In her book Start Right Where You Are, Sam Bennett sells a story about an email list to whom she would send free stuff.
“Then my wise friend Melissa pointed out that I very rarely offered anything else for sale, and when I did offer a program or workshop, I was much too low-key about it. It was as though my sales strategy was something like ‘Okay, here’s a bunch of stuff for free, and now by the way I’ve got something for sale, but you don’t have to buy it if you don’t want to, and now let’s talk about something else, okay?’”
I read this book many years ago and, at the time, I marked the paragraph and wrote, simply, “Uhh…” in the margin. It hit close to home. It still does.
I can no longer tell you when I first started sending out newsletters; I can’t even tell you when I committed to a weekly note to The Bigger Badder Crew. It’s been a long damn time. That’s all I know. For some time now, the acknowledgment of my coaching practice has been a little blurb toward the bottom, after the content and the sign-off, after the reminder about Chomp & Chat and the free-to-attend Bigger Badder Book Club.
Recently, I started sharing my little zines with their latte-priced tags (for the high-dollar ones) in my weekly email and I’ve noticed a yammering Innerling voice saying, “People are going to feel pitched to. They’re going to tune out. They’re not going to like you anymore…”
Sam Bennett says something similar there, too: “I was afraid that if I tried to sell them something, I would lose their affection. I had made their affection more important to me than income.”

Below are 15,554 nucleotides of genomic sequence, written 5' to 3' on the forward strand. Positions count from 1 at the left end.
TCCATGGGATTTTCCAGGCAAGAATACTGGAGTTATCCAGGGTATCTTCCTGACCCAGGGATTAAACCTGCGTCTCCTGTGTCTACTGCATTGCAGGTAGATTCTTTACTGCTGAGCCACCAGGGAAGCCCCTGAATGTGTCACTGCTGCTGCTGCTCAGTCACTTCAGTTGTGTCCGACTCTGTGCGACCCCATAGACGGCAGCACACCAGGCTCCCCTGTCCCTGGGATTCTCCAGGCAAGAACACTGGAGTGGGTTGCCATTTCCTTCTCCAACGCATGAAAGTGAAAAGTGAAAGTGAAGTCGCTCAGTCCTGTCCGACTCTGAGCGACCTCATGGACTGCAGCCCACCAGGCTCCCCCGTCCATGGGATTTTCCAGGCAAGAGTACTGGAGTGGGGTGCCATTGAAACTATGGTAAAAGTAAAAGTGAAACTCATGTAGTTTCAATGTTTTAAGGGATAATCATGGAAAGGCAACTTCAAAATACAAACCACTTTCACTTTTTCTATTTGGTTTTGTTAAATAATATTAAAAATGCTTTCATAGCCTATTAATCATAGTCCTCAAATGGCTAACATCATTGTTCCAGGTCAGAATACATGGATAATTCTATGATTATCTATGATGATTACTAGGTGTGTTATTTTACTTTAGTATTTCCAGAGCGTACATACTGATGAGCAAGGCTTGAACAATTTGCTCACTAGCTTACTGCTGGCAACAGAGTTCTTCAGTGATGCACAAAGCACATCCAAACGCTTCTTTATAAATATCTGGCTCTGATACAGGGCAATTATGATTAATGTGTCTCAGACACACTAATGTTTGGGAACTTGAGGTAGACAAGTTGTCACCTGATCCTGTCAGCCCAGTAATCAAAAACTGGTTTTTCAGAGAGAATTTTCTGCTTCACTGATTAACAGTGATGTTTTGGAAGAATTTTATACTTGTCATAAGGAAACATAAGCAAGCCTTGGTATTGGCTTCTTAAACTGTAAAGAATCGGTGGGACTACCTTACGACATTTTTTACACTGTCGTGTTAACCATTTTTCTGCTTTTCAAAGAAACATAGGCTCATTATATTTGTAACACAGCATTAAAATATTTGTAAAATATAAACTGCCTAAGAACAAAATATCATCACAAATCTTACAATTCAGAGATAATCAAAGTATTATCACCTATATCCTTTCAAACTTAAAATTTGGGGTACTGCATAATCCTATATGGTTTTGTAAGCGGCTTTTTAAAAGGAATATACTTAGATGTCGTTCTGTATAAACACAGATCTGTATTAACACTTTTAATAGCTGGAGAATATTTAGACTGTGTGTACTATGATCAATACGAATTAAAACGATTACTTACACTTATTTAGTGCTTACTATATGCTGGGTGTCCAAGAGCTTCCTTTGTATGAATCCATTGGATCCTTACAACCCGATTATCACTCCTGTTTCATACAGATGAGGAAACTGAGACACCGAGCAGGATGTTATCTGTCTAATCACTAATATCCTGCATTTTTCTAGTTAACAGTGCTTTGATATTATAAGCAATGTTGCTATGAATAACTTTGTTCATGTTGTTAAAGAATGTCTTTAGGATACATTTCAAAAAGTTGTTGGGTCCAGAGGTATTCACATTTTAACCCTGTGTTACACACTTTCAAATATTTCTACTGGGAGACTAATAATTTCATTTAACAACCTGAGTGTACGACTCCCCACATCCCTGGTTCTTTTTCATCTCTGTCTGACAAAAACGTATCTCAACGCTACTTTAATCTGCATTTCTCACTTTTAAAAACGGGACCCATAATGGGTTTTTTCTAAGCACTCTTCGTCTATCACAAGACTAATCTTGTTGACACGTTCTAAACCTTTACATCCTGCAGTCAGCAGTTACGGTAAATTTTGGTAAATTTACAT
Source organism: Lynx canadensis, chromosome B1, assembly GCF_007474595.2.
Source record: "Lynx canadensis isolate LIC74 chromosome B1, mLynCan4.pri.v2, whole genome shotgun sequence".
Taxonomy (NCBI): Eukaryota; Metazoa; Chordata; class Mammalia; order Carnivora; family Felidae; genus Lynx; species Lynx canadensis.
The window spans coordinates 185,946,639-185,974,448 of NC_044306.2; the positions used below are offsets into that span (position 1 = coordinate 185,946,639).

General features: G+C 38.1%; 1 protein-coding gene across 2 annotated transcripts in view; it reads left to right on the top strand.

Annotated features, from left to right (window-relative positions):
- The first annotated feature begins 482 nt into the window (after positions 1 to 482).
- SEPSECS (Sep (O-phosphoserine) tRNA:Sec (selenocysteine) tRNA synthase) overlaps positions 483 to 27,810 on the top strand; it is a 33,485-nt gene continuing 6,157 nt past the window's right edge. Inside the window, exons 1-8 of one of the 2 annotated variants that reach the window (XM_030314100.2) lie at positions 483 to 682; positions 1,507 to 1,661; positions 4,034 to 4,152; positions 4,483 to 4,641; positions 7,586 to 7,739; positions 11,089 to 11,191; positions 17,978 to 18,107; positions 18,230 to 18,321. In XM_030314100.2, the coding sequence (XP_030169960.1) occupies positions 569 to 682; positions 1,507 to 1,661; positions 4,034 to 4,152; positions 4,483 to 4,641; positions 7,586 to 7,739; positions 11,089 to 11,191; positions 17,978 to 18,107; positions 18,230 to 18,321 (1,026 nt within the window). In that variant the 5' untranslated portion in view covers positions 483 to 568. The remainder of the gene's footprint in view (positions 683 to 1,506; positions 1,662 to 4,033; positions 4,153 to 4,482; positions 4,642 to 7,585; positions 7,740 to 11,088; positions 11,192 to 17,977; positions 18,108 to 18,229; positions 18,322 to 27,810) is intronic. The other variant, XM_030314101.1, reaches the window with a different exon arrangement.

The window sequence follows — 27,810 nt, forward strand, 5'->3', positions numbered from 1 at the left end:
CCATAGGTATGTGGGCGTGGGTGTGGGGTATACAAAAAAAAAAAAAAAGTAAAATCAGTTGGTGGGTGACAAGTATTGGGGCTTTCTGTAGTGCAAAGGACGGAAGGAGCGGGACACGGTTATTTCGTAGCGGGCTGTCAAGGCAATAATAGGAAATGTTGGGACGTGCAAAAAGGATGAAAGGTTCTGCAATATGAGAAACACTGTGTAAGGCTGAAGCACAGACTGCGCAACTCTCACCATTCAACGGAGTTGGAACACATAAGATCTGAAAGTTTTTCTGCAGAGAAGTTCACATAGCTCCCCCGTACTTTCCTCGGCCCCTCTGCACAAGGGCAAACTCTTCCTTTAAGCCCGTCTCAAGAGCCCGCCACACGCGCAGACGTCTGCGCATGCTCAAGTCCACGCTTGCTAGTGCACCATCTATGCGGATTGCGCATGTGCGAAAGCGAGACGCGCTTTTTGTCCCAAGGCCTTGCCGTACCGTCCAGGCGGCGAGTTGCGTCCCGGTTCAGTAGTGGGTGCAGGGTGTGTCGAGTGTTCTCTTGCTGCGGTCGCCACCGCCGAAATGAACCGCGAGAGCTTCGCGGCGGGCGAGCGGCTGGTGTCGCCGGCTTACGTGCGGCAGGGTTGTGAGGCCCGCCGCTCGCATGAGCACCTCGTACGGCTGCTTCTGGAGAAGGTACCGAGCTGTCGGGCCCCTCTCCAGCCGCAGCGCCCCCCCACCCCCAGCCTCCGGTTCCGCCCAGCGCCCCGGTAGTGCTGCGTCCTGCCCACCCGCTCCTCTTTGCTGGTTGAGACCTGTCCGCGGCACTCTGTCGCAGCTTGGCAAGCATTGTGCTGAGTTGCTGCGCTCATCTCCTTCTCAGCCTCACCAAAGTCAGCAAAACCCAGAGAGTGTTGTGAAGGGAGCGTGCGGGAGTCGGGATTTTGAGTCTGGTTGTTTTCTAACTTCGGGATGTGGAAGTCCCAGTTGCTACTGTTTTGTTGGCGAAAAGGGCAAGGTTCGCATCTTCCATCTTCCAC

Seth Godin, who wrote blurbs for both of Bennett’s books, coached me once for what was probably no more than seven minutes. What I took away from what felt like three years in a hot, intense spotlight was this analogy, paraphrased as closely as my brain will go:
Anyone can read Gretchen Ruben for free but if you want her to listen to you, you’d better bring a wheelbarrow full of money.
His point was this: Generosity isn’t just nice. It’s wonderful and important in a lot of ways. (Anyone who has engaged with any of his books or courses will tell you that generosity is a hot topic.) And be sure you’re not giving away the work that pays your light bill.
Coaching pays my light bill.
Listening deeply and using what I hear to help people see and hear themselves more fully pays my light bill.
Guiding people toward not the right answers but their best answers is what pays my light bill.
Sharing perspectives and tools that I’ve been gathering like a crow scouring the earth for buttons and shiny scraps of tin is what pays my light bill.
My clients, though, don’t hire me because they’re invested in my access to electricity. They hire me because they’re invested in their own Life Well Lived and they’ve decided to listen to the quiet little voice of wisdom that tells them an informed outside perspective will help them not only live into that life more fully but figure out what exactly that life may be.
The weekly emails and regular community gatherings, the zines and occasional giveaways? These I do for the sake of my own delight and my hope that what delights me will be meaningful to my community of readers; my hope is that like a good piece of fiction that leads you to extrapolate out and find the truth for you, you’ll find in my stories bits and bobs that touch or enliven or reassure or, best yet, provide some utility to you.
Humility, I have long believed, is not a denial of where we are uniquely skilled. Instead, it’s an acknowledgment of those unique skills paired with the awareness that we will always have room to grow and that there will inevitably be others who are more skilled than us, both in the arenas where we shine and in the far more abundant arenas where we are fair-to-midland or full-on clumsy.
For many of us, though, our fear of arrogance leads us to tarnish our own shine.
I’m shiniest as a coach. I endeavor to become as skilled at being a spouse. I have no desire to try and be as skilled as a marketer, a hiker, or a candlestick maker.